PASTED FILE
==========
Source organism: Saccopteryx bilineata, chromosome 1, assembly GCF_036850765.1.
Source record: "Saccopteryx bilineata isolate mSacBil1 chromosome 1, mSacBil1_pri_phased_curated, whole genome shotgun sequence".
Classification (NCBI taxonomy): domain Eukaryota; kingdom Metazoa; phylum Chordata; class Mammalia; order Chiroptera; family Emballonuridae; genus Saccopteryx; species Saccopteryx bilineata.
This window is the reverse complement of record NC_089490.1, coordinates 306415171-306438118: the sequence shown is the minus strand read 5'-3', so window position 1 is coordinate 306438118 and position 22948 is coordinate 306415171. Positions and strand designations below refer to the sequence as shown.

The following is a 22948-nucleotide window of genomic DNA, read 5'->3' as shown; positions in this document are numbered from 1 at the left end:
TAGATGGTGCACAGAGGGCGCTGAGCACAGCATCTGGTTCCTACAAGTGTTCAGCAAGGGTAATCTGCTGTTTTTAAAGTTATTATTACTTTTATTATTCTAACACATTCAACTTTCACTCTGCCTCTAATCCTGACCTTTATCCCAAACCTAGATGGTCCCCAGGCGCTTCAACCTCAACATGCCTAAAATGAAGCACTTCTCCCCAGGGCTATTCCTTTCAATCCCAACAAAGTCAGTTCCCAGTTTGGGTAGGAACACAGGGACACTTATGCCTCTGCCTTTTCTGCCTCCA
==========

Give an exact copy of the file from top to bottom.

Source organism: Saccopteryx bilineata, chromosome 1, assembly GCF_036850765.1.
Source record: "Saccopteryx bilineata isolate mSacBil1 chromosome 1, mSacBil1_pri_phased_curated, whole genome shotgun sequence".
Classification (NCBI taxonomy): domain Eukaryota; kingdom Metazoa; phylum Chordata; class Mammalia; order Chiroptera; family Emballonuridae; genus Saccopteryx; species Saccopteryx bilineata.
This window is the reverse complement of record NC_089490.1, coordinates 306415171-306438118: the sequence shown is the minus strand read 5'-3', so window position 1 is coordinate 306438118 and position 22948 is coordinate 306415171. Positions and strand designations below refer to the sequence as shown.

The following is a 22948-nucleotide window of genomic DNA, read 5'->3' as shown; positions in this document are numbered from 1 at the left end:
TAGATGGTGCACAGAGGGCGCTGAGCACAGCATCTGGTTCCTACAAGTGTTCAGCAAGGGTAATCTGCTGTTTTTAAAGTTATTATTACTTTTATTATTCTAACACATTCAACTTTCACTCTGCCTCTAATCCTGACCTTTATCCCAAACCTAGATGGTCCCCAGGCGCTTCAACCTCAACATGCCTAAAATGAAGCACTTCTCCCCAGGGCTATTCCTTTCAATCCCAACAAAGTCAGTTCCCAGTTTGGGTAGGAACACAGGGACACTTATGCCTCTGCCTTTTCTGCCTCCA